The beauty and personal care conglomerate announced it would eliminate the descriptor — which can read as exclusionary — from all of its beauty and personal care brands’ packaging and advertising. The company also said it will no longer “digitally alter a person’s body shape, size, proportion or skin colour in brand advertising, and will increase the number of advertisements portraying people from diverse groups who are under-represented.”
The announcement follows a 10,000-person study Unilever commissioned across nine countries, asking consumers their feelings about inclusivity in the global beauty market. More than half of respondents said the beauty and personal care industry makes them feel excluded.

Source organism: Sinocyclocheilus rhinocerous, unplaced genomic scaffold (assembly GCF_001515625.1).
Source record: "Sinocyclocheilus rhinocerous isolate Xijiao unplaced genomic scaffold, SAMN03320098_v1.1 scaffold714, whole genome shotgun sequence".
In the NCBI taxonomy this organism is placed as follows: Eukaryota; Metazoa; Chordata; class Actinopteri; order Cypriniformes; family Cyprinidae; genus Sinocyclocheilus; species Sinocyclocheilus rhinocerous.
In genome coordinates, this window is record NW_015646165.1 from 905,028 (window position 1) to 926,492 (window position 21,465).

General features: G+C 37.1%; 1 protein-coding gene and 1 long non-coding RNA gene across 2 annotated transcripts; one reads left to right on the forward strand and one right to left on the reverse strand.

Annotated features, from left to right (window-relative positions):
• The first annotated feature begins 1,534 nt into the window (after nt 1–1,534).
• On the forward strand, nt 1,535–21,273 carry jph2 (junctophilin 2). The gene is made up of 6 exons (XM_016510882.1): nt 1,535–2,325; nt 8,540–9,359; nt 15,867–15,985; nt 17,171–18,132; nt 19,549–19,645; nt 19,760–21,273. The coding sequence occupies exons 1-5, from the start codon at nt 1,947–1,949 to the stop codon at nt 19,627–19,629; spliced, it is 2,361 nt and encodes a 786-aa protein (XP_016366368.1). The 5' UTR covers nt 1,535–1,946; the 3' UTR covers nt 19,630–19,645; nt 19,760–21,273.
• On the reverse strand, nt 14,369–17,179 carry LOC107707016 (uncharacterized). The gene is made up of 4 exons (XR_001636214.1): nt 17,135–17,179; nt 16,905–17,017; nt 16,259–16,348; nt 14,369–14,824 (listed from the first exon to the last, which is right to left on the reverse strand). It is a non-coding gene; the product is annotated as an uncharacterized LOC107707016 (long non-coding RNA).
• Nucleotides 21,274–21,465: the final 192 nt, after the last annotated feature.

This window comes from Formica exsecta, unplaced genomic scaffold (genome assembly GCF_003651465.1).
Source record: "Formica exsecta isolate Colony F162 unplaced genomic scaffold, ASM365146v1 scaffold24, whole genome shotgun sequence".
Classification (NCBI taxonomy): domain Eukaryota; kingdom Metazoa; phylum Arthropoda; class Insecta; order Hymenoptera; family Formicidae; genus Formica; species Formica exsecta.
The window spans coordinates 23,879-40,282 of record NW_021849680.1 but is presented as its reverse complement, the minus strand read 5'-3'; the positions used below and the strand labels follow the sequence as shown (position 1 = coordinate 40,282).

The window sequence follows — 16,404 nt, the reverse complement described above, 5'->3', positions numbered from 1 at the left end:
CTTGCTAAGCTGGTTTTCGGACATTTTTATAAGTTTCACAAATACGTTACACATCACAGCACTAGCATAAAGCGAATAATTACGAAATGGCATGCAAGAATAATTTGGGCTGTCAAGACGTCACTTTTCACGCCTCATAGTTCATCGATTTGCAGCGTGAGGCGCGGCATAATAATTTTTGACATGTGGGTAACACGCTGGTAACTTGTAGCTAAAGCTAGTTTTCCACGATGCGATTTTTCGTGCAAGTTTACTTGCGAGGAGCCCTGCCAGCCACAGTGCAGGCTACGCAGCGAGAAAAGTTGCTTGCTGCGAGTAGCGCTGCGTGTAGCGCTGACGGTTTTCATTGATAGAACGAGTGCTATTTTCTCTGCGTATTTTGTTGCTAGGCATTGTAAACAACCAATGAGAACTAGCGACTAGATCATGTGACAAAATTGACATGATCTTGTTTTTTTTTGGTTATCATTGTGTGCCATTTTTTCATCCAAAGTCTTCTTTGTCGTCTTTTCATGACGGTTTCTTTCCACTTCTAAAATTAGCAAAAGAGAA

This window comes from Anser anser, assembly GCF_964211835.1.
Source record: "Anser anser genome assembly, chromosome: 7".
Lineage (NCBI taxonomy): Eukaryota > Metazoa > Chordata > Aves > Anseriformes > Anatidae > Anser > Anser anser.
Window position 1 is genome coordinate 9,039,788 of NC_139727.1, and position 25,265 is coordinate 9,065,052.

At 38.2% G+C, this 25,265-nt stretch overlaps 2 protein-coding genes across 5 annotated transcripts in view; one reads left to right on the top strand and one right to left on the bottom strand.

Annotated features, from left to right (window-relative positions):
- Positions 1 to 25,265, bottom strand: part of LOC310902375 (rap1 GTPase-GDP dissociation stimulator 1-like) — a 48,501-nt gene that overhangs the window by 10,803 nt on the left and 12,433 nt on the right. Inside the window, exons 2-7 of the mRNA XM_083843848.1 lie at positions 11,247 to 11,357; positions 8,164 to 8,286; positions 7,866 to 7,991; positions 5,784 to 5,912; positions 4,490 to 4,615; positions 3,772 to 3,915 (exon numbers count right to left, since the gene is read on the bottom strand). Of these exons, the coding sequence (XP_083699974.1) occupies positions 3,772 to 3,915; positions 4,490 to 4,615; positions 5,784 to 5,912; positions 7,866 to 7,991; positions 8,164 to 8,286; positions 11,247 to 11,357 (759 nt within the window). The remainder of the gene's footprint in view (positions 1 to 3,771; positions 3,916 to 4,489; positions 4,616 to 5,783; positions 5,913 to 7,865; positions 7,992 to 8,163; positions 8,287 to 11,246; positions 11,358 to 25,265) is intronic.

Unilever’s announcement is yet another marker of change in corporate beauty. Over the last few years, emergent direct-to-consumer beauty brands have taken a more inclusive approach to marketing and advertising. Along the way, larger beauty behemoths took notice and began to shift away from certain language. Anti-ageing became “pro-ageing,” for example. Riding the same wave towards more inclusive beauty marketing, Ulta Beauty pledged $20 million in February towards media investments that target Black and LatinX consumers, part of the retailer’s larger diversity initiative.